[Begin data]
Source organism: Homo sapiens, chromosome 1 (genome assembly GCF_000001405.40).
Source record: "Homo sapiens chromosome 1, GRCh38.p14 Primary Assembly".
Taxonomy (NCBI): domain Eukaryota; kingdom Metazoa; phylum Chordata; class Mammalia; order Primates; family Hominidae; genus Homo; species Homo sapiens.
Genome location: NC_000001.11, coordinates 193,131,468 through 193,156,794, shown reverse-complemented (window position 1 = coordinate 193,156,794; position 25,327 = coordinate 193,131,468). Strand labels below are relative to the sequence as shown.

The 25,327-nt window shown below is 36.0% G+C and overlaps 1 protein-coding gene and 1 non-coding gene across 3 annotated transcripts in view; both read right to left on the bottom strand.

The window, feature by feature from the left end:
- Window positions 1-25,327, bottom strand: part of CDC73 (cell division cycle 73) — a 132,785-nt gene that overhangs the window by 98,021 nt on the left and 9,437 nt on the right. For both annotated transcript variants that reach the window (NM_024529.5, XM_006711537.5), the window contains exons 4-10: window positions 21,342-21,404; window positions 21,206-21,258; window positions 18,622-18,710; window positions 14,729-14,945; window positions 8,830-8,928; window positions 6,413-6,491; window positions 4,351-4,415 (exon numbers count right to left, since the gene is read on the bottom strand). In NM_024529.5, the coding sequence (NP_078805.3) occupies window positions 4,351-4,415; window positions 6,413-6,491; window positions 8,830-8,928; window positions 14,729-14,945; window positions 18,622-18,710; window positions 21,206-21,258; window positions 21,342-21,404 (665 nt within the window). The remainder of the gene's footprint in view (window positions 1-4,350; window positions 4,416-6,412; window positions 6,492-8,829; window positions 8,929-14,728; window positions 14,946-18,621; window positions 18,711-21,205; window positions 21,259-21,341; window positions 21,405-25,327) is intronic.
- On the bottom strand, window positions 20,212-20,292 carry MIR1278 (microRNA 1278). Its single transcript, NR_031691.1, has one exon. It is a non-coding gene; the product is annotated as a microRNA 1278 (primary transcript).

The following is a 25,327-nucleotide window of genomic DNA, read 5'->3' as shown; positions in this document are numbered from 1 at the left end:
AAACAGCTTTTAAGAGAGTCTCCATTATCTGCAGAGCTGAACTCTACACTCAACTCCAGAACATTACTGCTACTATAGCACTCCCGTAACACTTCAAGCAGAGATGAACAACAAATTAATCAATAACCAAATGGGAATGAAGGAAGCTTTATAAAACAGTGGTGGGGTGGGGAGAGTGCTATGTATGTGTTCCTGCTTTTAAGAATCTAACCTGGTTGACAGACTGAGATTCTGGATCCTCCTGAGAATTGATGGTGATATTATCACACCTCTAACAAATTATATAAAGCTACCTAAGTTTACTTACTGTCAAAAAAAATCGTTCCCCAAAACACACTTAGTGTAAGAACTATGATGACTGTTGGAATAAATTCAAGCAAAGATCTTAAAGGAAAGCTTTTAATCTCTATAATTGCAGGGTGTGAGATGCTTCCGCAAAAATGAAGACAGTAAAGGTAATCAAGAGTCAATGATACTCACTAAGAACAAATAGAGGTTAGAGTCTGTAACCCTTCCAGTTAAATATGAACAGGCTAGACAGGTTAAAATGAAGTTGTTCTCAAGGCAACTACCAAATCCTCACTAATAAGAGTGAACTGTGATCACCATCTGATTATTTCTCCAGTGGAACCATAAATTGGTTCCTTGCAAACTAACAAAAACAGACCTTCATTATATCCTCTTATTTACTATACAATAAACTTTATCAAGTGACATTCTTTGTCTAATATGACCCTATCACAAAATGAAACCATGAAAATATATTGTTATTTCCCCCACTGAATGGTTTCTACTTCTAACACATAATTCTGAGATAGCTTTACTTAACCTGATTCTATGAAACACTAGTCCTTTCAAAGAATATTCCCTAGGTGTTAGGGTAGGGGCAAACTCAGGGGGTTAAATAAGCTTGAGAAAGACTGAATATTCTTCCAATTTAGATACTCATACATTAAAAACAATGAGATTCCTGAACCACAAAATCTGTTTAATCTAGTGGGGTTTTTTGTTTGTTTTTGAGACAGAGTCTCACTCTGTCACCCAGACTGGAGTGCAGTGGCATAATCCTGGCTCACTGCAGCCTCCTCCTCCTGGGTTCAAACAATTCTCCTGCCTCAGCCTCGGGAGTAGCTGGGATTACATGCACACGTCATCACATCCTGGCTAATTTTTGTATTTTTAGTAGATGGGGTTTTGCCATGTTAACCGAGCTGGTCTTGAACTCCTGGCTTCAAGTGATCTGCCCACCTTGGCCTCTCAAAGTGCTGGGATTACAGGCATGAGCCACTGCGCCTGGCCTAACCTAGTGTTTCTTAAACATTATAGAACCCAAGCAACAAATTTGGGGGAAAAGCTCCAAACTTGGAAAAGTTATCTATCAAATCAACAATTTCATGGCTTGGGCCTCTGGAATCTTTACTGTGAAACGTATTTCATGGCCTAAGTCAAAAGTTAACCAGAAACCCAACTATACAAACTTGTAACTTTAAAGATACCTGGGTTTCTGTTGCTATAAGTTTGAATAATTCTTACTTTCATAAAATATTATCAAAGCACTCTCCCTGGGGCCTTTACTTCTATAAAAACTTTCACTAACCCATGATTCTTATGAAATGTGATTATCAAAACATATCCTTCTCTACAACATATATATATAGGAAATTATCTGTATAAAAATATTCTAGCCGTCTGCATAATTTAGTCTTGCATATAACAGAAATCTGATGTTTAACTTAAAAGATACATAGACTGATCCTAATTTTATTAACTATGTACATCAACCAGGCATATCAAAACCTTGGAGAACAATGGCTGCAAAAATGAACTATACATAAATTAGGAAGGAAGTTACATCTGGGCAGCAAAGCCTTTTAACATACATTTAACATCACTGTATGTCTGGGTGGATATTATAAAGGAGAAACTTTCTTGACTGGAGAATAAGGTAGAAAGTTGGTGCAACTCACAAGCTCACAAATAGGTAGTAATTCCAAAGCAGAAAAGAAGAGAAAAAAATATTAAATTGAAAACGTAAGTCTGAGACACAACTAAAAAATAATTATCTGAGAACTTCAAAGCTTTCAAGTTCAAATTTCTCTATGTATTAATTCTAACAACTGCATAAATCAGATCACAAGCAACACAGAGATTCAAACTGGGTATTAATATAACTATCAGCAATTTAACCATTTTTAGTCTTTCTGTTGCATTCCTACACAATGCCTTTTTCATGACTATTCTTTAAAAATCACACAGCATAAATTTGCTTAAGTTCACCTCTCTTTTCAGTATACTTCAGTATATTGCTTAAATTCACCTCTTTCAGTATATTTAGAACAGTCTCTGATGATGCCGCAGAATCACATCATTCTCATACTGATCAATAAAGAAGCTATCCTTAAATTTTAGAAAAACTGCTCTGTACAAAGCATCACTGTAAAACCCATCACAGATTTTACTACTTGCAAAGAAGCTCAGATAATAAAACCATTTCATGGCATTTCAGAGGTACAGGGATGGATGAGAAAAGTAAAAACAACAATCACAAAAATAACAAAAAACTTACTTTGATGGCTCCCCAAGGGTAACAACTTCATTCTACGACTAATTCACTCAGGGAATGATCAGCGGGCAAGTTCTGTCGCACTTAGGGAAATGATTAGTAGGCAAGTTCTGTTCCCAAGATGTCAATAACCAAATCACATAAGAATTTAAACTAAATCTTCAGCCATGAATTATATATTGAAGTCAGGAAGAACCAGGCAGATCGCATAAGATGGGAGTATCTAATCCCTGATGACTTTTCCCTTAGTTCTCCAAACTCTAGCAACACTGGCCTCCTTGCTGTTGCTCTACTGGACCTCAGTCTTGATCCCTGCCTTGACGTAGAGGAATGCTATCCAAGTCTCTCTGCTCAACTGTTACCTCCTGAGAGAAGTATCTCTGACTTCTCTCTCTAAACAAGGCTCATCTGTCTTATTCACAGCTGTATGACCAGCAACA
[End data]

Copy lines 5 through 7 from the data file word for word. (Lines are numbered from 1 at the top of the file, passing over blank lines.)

The 25,327-nt window shown below is 36.0% G+C and overlaps 1 protein-coding gene and 1 non-coding gene across 3 annotated transcripts in view; both read right to left on the bottom strand.

The window, feature by feature from the left end:
- Window positions 1-25,327, bottom strand: part of CDC73 (cell division cycle 73) — a 132,785-nt gene that overhangs the window by 98,021 nt on the left and 9,437 nt on the right. For both annotated transcript variants that reach the window (NM_024529.5, XM_006711537.5), the window contains exons 4-10: window positions 21,342-21,404; window positions 21,206-21,258; window positions 18,622-18,710; window positions 14,729-14,945; window positions 8,830-8,928; window positions 6,413-6,491; window positions 4,351-4,415 (exon numbers count right to left, since the gene is read on the bottom strand). In NM_024529.5, the coding sequence (NP_078805.3) occupies window positions 4,351-4,415; window positions 6,413-6,491; window positions 8,830-8,928; window positions 14,729-14,945; window positions 18,622-18,710; window positions 21,206-21,258; window positions 21,342-21,404 (665 nt within the window). The remainder of the gene's footprint in view (window positions 1-4,350; window positions 4,416-6,412; window positions 6,492-8,829; window positions 8,929-14,728; window positions 14,946-18,621; window positions 18,711-21,205; window positions 21,259-21,341; window positions 21,405-25,327) is intronic.